Mr Justice Somers at page 117 lines 2 ff said:— 
“The particulars of damage given and the circumstances evidenced are all within the concept of compensatory and aggravated damages as expounded in Broome v. Cassell & Co Ltd [1972] AC 1027; [1972] 1 All ER 801 by Lord Hailsham of St Marylebone LC and accepted as applicable in New Zealand in Taylor v. Beere and nothing pleaded or evidenced as to the acts of the defendant is sufficient to take the case out of that area. Indeed without some additional feature as for example an abuse of power or the invasion of other rights of the plaintiff, it is not easy to envisage a case of personal injury which would not have been met by compensatory or aggravated compensatory damages the recovery of which is barred by the Accident Compensation Corporation Act. ”
Reference in this connection should also be made to the recent, as yet unreported, decision of the Court of Appeal in Auckland City Council v. Blundell CA 182/85 Judgment 2/10/86 per Cooke P at page 10 where His Honour said:— 
“As to the prayer by each plaintiff for damages for unlawful asssault, that decision was clearly inconsistent with Donselaar as regards general or aggravated damages. The prayers for those two heads of damages must be struck out. General or aggravated damages cannot now be claimed for personal injury by accident in New Zealand. They are both forms of compensatory damages. As pointed out in Donselaar at 104, approving G. v. Auckland Hospital Board [1976] 1 NZLR 638, an intentional assault is an accident from the point of view of the victim, and as such it is clearly within the scope of the Accident Compensation Act. ”
In so far therefore as the plaintiff Haberfield seeks compensatory damages (either general or aggravated) for assault his claim is clearly barred in terms of s 27 of the Accident Compensation Act 1982 and the decision in Donselaar and must be stayed in that respect and referred to the Corporation. 
It was submitted by Mr Noble that the torts of false imprisonment and wrongful arrest and unlawful restraint of movement (if indeed that latter allegation has any substance different from the first two) were all to be treated as akin to assault and accordingly barred to the extent that the consequences fell within the expression “personal injury by accident.”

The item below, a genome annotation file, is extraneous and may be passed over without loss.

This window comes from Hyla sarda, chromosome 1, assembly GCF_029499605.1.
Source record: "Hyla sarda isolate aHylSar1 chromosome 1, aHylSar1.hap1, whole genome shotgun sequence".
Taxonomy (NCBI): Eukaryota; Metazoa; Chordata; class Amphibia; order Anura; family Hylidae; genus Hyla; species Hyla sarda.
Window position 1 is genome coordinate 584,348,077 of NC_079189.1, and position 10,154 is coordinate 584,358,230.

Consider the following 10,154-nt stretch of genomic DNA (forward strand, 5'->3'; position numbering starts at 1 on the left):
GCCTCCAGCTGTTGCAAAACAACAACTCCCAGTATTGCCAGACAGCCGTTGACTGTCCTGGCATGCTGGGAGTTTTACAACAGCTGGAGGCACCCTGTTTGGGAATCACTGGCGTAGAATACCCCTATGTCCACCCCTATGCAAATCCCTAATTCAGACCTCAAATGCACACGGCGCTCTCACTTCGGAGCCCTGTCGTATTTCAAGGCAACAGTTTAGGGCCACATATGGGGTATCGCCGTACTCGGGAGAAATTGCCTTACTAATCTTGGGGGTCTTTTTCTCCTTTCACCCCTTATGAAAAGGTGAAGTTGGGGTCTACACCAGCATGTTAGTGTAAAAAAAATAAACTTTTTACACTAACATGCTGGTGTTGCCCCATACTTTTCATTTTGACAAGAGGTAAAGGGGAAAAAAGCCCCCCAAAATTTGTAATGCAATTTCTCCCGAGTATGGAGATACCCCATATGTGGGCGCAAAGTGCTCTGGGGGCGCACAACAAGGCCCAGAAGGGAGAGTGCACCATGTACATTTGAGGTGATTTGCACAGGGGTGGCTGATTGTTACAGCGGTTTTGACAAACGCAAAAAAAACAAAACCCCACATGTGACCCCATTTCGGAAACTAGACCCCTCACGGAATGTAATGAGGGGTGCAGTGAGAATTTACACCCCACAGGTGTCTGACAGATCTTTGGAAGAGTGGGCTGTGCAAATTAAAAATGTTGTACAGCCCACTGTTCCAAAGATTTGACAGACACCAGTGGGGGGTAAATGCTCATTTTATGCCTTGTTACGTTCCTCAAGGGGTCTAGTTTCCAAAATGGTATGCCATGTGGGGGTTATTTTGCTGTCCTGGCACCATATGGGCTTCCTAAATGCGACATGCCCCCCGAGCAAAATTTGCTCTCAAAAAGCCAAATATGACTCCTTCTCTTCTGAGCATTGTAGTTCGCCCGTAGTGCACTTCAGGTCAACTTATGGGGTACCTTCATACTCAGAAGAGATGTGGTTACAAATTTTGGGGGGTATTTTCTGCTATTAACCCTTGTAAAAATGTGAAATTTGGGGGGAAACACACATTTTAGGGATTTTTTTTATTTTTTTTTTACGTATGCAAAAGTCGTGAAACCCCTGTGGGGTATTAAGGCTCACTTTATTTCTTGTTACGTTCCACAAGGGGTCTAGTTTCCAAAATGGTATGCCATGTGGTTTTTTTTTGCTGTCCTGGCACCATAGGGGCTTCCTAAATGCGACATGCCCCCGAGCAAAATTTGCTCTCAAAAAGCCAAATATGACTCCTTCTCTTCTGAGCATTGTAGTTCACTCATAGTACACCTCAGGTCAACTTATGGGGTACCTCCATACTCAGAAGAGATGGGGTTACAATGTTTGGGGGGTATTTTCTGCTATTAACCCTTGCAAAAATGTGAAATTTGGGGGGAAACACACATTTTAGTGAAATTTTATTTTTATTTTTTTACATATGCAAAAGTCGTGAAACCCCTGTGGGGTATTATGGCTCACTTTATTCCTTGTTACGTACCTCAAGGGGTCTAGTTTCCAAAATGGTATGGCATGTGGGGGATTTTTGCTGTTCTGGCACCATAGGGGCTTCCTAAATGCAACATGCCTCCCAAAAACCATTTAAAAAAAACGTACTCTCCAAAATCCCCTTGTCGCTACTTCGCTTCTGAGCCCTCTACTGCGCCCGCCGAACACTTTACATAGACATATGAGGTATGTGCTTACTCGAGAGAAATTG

The consequence of false imprisonment or wrongful arrest to the victim could be physical and mental or indeed just mental but this does not in my view matter because as has already been noted personal injury by accident includes the mental consequences of the injury or of the accident. 
In the Blundell case at page 14 of the judgment of the Court Cooke, P said this:— 
“We think it very arguable — no more need be said for present purposes — that a claim for what Mr Temm described as the emotional effects of an injury or accident falls within the first part of the non-exhaustive definition of ‘Personal injury by accident’ in s 2(1) of the 1982 Act. That is to say, within paragraph (a) such consequences may well be ‘mental’ consequences if they are not physical ones. The words ‘The mental and physical consequences of any such injury or of the accident’ may have been intended by the legislature as a comprehensive expression covering all consequences to the victim's person. Whether or when false imprisonment or arrest is an accident within the meaning of the Act is perhaps a more difficult question. ”
If false imprisonment or wrongful arrest can properly be characterised as an accident then the fact that the consequences of those happenings to the victim are solely mental does not prevent the whole sequence of events, i.e. false imprisonment plus mental consequences, from being within the composite expression personal injury by accident. The question then becomes whether false imprisonment and wrongful arrest, and like torts, if any, can be regarded as accidents within the meaning of the expression “personal injury by accident.”